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The best cities around the world to take a working vacation

Americans don’t need a passport to come to the world’s #1 city for a working vacation.

Kansas City, Missouri, was named the best city in the world to work during the day and explore after work without having to spend too much of your PTO time, according to a recent Icelandair analysis.

Known for its BBQ and jazz scene and for having more fountains than Rome, Kansas City is home to attractions like the Nelson-Atkins Museum of Art, Kauffman Stadium, Worlds of Fun and a bustling downtown area. It ranks 115 global cities, chosen for their prominence in the tourism industry and the availability of “slow” travel options.

Aside from tourist attractions, the Icelandair ranking takes into account metrics that paint a picture of each city’s quality of life (like cost of living, security, access to healthcare), how easy it is to work there (internet speed, average working hours, commute time). ), environmental factors (climate index, noise and light pollution, air quality) and data from the United Nations World Happiness Report.

Here are Icelandair’s top 10 best global cities for a working holiday.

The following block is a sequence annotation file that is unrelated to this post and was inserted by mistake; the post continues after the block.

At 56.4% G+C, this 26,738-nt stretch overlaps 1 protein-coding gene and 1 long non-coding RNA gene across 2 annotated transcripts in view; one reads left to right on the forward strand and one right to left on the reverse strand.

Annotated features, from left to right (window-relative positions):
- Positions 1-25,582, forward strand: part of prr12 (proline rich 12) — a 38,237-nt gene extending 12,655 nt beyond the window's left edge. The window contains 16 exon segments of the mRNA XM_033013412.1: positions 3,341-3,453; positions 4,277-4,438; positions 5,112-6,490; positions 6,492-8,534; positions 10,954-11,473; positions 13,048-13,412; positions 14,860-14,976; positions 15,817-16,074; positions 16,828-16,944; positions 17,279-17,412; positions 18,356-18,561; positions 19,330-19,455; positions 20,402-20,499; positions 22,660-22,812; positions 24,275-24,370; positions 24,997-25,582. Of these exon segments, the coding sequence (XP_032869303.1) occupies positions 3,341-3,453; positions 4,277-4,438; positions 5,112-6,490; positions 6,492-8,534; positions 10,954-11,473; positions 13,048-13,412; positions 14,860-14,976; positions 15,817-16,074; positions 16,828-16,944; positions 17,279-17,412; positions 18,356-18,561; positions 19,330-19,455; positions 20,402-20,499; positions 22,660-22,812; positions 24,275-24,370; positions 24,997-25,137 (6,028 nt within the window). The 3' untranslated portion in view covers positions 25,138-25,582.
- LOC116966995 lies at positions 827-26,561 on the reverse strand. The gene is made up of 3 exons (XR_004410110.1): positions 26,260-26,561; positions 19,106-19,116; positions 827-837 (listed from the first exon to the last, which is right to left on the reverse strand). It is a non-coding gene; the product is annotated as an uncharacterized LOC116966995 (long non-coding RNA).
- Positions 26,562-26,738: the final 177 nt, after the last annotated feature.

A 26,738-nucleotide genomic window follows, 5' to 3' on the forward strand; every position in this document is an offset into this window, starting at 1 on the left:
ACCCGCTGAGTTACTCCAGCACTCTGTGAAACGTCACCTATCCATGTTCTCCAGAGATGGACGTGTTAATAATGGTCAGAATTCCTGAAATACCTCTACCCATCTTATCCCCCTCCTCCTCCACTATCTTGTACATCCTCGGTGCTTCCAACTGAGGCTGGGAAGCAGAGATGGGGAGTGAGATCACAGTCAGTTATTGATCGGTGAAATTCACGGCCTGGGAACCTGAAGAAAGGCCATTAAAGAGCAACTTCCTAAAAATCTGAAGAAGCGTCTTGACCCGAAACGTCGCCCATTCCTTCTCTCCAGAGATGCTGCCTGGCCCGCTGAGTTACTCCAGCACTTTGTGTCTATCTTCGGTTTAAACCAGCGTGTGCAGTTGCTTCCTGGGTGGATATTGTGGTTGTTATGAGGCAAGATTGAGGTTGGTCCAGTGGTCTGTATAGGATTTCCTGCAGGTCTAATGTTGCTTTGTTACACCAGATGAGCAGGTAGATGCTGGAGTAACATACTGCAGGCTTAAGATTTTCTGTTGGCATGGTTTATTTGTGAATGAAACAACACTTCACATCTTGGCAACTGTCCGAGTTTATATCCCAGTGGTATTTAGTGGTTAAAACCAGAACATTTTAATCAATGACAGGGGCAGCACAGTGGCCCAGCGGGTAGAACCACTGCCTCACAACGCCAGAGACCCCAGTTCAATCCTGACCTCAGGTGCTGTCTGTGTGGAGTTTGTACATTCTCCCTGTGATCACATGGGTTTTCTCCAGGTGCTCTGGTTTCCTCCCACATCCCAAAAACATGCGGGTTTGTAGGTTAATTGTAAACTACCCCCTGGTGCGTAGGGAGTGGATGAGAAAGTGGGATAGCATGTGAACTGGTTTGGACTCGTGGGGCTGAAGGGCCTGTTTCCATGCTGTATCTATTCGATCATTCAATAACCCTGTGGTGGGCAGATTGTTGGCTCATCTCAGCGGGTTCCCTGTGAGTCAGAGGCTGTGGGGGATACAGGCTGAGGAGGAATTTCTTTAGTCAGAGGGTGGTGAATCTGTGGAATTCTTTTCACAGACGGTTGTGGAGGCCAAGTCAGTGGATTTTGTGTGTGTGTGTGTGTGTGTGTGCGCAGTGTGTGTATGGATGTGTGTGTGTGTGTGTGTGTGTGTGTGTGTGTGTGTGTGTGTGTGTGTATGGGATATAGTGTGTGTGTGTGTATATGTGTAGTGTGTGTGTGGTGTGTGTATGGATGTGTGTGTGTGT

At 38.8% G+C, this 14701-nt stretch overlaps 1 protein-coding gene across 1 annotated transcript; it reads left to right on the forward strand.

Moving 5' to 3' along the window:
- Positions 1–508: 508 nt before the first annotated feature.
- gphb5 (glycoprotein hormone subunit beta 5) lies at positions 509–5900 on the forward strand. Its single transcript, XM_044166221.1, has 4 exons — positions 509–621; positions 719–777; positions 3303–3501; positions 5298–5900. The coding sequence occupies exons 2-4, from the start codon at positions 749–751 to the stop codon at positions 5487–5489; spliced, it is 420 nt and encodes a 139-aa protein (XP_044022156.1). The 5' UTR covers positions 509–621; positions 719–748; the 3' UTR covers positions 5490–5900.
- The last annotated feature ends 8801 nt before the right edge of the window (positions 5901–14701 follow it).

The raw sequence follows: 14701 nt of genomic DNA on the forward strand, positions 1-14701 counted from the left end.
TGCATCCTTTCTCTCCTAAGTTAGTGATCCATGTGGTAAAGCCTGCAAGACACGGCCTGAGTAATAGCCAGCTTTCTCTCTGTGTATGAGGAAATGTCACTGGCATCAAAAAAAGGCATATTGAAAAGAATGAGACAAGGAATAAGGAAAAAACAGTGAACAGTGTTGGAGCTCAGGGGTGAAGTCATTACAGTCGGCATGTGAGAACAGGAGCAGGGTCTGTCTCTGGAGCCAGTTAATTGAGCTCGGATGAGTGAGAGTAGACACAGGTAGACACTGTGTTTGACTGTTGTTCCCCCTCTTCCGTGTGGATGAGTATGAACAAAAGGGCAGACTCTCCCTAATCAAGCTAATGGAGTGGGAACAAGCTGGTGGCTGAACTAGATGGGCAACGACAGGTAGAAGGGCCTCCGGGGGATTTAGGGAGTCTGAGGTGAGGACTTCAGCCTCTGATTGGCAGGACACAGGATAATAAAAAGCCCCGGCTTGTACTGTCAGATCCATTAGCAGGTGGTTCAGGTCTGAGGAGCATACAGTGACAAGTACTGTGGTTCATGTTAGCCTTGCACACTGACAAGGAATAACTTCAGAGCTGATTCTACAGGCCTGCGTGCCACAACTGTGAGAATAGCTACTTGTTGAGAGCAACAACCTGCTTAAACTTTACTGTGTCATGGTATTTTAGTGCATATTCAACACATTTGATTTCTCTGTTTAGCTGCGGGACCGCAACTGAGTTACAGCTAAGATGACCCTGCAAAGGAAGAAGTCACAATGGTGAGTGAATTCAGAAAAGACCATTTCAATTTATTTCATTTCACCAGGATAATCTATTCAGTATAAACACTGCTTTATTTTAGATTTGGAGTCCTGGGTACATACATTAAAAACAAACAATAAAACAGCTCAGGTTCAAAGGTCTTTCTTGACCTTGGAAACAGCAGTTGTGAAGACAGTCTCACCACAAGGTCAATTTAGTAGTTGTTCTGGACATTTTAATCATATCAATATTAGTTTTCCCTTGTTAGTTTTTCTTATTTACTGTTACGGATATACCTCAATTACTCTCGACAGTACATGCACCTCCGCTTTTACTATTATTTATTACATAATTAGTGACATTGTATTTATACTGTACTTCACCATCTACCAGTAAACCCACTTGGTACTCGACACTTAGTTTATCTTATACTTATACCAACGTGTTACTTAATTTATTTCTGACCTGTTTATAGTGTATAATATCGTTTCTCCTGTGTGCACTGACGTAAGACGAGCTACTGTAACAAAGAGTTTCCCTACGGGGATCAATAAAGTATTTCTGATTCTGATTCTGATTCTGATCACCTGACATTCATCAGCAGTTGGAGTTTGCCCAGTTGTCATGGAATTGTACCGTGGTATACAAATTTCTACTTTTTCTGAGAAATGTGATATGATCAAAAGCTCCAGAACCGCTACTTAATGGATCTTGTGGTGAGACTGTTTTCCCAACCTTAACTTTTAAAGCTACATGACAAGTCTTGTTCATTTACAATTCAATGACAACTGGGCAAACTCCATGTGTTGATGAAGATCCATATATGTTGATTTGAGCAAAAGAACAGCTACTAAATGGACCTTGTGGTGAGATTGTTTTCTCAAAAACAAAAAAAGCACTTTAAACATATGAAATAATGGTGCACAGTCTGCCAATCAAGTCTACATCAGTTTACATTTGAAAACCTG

1. Kansas City, United States
  2. Vienna, Austria
  3. Wellington, New Zealand
  4. Copenhagen, Denmark
  5. Edinburgh, United Kingdom
  6. Victoria, Canada
  7. Perth, Australia
  8. Frankfurt, Germany
  9. Brisbane, Australia
  10. Helsinki, Finland

Travelers may be surprised that typical big cities like New York or Los Angeles don’t top the list. That’s because these subways “are not always best for when you want to take a step away from the busy hustle and bustle of a normal workday,” says Gisli S. Brynjolfsson, Icelandair’s director of global marketing.

“Slow travel” is a growing trend that “emphasizes connections, whether it’s with local people, businesses, culture, food, and leaving places in a state for future travelers to explore,” he tells CNBC Make it

Slow Travel is particularly attractive for people who are planning a working holiday, are more likely to travel alone and spend a longer time at the destination. “It’s about being mindful, not burning out, and taking the time to get to know the places around you,” says Brynjolfsson.

While remote work makes it easier than ever to take a work vacation, many people come out of those “breaks” more burned out than they left it. About 61% of Americans who took a work vacation in the last year didn’t consider it a “real” vacation, according to Expedia’s latest Vacation Deprivation study of 14,500 working adults in 16 countries. Additionally, 72% of people who worked while on vacation said they felt more burned out than ever.

The Icelandair report recommends travelers find balance on vacation by connecting with nature, staying active and practicing mindfulness. Take short breaks from devices on work days and find a responsible buddy who can help you prioritize your rest, whether it’s a colleague elsewhere or a travel buddy.

Finally, even if these cities have the infrastructure for working remotely, make sure you spend part of your trip logged off — deleting emails, practicing proactive recovery, and immersing yourself in your new destination.


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